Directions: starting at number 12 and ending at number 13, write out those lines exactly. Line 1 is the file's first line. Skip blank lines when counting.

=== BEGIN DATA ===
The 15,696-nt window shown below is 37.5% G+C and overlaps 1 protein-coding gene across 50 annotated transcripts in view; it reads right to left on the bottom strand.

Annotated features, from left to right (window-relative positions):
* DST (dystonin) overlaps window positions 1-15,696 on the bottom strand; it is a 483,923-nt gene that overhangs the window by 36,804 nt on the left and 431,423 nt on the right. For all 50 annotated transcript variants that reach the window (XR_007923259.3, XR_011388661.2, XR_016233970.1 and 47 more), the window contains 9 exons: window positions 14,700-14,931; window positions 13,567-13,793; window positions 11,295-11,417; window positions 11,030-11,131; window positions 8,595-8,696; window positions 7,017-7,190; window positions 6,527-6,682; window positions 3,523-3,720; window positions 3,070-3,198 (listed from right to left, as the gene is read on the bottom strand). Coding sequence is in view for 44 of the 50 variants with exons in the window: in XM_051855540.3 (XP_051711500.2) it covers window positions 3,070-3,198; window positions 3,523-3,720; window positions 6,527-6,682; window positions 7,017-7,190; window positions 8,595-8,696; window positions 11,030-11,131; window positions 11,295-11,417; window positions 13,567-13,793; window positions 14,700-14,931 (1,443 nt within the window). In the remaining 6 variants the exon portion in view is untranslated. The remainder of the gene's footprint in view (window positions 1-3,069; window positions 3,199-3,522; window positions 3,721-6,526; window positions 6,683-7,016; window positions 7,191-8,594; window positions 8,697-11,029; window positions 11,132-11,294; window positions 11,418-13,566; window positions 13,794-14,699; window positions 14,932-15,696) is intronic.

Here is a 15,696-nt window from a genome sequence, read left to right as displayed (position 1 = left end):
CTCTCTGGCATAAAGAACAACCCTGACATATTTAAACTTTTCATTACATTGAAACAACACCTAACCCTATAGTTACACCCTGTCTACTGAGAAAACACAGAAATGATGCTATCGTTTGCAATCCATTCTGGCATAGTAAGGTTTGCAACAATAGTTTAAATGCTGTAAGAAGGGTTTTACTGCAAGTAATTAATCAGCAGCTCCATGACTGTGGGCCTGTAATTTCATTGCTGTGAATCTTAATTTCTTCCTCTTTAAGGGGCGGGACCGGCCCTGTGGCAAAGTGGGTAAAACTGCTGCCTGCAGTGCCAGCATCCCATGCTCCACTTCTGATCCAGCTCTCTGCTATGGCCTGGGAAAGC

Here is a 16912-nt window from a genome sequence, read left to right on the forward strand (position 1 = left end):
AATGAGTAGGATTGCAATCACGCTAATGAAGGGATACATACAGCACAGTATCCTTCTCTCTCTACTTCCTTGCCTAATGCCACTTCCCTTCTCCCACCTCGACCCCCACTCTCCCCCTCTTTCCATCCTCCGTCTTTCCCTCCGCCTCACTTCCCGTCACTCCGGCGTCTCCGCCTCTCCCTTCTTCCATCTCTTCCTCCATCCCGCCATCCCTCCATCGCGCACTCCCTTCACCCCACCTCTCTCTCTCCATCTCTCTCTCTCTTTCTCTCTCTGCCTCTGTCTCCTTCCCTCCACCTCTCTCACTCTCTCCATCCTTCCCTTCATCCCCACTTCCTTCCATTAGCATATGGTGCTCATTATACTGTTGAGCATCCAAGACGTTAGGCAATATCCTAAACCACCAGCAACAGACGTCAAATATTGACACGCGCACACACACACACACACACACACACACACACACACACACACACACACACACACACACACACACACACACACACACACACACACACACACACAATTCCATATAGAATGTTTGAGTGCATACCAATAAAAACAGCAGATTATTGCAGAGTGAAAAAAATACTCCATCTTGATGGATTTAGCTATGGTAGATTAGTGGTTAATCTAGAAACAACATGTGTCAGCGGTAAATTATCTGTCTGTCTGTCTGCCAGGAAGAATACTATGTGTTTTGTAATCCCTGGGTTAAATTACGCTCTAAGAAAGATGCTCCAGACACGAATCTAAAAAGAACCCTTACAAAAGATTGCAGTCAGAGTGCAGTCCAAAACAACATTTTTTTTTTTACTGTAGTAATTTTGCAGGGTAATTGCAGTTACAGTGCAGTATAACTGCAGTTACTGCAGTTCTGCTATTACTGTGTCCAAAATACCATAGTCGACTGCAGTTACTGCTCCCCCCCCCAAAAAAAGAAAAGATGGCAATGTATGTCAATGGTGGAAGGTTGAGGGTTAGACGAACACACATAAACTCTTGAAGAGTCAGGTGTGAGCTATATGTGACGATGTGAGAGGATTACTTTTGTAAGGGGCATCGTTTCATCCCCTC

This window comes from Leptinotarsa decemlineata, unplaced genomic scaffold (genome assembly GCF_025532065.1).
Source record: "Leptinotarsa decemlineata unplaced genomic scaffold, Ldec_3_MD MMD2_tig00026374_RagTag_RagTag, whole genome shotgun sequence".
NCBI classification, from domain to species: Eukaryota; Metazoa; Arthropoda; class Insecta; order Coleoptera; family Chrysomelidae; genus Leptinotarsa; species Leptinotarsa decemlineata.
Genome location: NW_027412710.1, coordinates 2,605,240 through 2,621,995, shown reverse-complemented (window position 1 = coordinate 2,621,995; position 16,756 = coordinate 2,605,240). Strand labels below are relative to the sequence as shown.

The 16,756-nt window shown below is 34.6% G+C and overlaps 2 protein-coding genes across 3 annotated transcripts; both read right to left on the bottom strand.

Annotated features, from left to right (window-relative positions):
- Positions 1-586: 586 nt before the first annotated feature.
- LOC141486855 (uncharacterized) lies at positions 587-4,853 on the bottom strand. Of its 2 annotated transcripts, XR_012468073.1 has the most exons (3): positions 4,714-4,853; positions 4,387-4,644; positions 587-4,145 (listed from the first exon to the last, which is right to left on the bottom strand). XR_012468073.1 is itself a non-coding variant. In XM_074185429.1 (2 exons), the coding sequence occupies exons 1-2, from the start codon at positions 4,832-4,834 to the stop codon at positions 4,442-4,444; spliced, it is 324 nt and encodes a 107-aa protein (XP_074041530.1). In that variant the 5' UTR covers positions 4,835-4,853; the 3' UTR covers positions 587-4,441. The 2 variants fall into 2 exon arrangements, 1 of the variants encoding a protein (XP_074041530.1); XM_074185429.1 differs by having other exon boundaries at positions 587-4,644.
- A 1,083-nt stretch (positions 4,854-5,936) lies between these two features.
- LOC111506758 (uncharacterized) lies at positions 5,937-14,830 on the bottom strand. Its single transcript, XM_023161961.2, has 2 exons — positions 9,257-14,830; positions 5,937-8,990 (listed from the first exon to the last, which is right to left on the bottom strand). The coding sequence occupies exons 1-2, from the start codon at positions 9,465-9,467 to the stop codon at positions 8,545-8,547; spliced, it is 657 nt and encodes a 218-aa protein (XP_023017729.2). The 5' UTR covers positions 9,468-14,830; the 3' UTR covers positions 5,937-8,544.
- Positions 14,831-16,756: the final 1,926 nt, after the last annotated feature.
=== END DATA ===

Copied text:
The 16,756-nt window shown below is 34.6% G+C and overlaps 2 protein-coding genes across 3 annotated transcripts; both read right to left on the bottom strand.

Annotated features, from left to right (window-relative positions):